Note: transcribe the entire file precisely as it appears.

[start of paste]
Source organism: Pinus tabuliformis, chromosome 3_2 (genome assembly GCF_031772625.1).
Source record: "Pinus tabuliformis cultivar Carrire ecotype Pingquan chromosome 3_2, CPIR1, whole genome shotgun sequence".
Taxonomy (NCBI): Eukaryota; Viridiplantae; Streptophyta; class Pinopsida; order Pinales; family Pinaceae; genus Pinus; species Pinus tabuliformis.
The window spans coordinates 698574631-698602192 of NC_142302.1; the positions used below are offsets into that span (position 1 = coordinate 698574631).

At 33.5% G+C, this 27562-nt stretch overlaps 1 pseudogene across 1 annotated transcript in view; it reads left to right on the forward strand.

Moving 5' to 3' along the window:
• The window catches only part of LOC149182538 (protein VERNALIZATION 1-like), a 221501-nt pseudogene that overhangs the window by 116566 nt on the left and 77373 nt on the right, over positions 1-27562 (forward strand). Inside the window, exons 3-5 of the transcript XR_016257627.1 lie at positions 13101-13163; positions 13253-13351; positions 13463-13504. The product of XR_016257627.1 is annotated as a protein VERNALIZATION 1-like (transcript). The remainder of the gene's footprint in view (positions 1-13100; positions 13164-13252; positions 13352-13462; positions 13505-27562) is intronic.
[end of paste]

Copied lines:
Source organism: Pinus tabuliformis, chromosome 3_2 (genome assembly GCF_031772625.1).
Source record: "Pinus tabuliformis cultivar Carrire ecotype Pingquan chromosome 3_2, CPIR1, whole genome shotgun sequence".
Taxonomy (NCBI): Eukaryota; Viridiplantae; Streptophyta; class Pinopsida; order Pinales; family Pinaceae; genus Pinus; species Pinus tabuliformis.
The window spans coordinates 698574631-698602192 of NC_142302.1; the positions used below are offsets into that span (position 1 = coordinate 698574631).

At 33.5% G+C, this 27562-nt stretch overlaps 1 pseudogene across 1 annotated transcript in view; it reads left to right on the forward strand.

Moving 5' to 3' along the window:
• The window catches only part of LOC149182538 (protein VERNALIZATION 1-like), a 221501-nt pseudogene that overhangs the window by 116566 nt on the left and 77373 nt on the right, over positions 1-27562 (forward strand). Inside the window, exons 3-5 of the transcript XR_016257627.1 lie at positions 13101-13163; positions 13253-13351; positions 13463-13504. The product of XR_016257627.1 is annotated as a protein VERNALIZATION 1-like (transcript). The remainder of the gene's footprint in view (positions 1-13100; positions 13164-13252; positions 13352-13462; positions 13505-27562) is intronic.